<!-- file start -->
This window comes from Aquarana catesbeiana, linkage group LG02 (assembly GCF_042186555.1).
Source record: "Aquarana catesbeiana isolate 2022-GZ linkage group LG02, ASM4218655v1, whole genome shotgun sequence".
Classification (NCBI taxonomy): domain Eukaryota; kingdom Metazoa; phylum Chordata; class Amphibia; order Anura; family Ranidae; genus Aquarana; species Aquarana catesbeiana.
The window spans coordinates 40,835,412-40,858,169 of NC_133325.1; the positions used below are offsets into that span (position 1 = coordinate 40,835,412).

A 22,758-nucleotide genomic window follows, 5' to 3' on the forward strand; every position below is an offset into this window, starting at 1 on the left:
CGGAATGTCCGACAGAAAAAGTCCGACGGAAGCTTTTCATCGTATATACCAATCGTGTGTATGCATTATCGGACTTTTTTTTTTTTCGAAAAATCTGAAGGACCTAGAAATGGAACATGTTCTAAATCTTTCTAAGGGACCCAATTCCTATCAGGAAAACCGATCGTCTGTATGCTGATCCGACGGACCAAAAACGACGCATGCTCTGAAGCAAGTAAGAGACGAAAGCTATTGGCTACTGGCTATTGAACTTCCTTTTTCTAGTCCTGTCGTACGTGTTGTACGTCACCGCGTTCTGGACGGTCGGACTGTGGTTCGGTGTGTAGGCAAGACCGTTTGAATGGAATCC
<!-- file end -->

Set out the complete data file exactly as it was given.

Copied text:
This window comes from Aquarana catesbeiana, linkage group LG02 (assembly GCF_042186555.1).
Source record: "Aquarana catesbeiana isolate 2022-GZ linkage group LG02, ASM4218655v1, whole genome shotgun sequence".
Classification (NCBI taxonomy): domain Eukaryota; kingdom Metazoa; phylum Chordata; class Amphibia; order Anura; family Ranidae; genus Aquarana; species Aquarana catesbeiana.
The window spans coordinates 40,835,412-40,858,169 of NC_133325.1; the positions used below are offsets into that span (position 1 = coordinate 40,835,412).

A 22,758-nucleotide genomic window follows, 5' to 3' on the forward strand; every position below is an offset into this window, starting at 1 on the left:
CGGAATGTCCGACAGAAAAAGTCCGACGGAAGCTTTTCATCGTATATACCAATCGTGTGTATGCATTATCGGACTTTTTTTTTTTTCGAAAAATCTGAAGGACCTAGAAATGGAACATGTTCTAAATCTTTCTAAGGGACCCAATTCCTATCAGGAAAACCGATCGTCTGTATGCTGATCCGACGGACCAAAAACGACGCATGCTCTGAAGCAAGTAAGAGACGAAAGCTATTGGCTACTGGCTATTGAACTTCCTTTTTCTAGTCCTGTCGTACGTGTTGTACGTCACCGCGTTCTGGACGGTCGGACTGTGGTTCGGTGTGTAGGCAAGACCGTTTGAATGGAATCC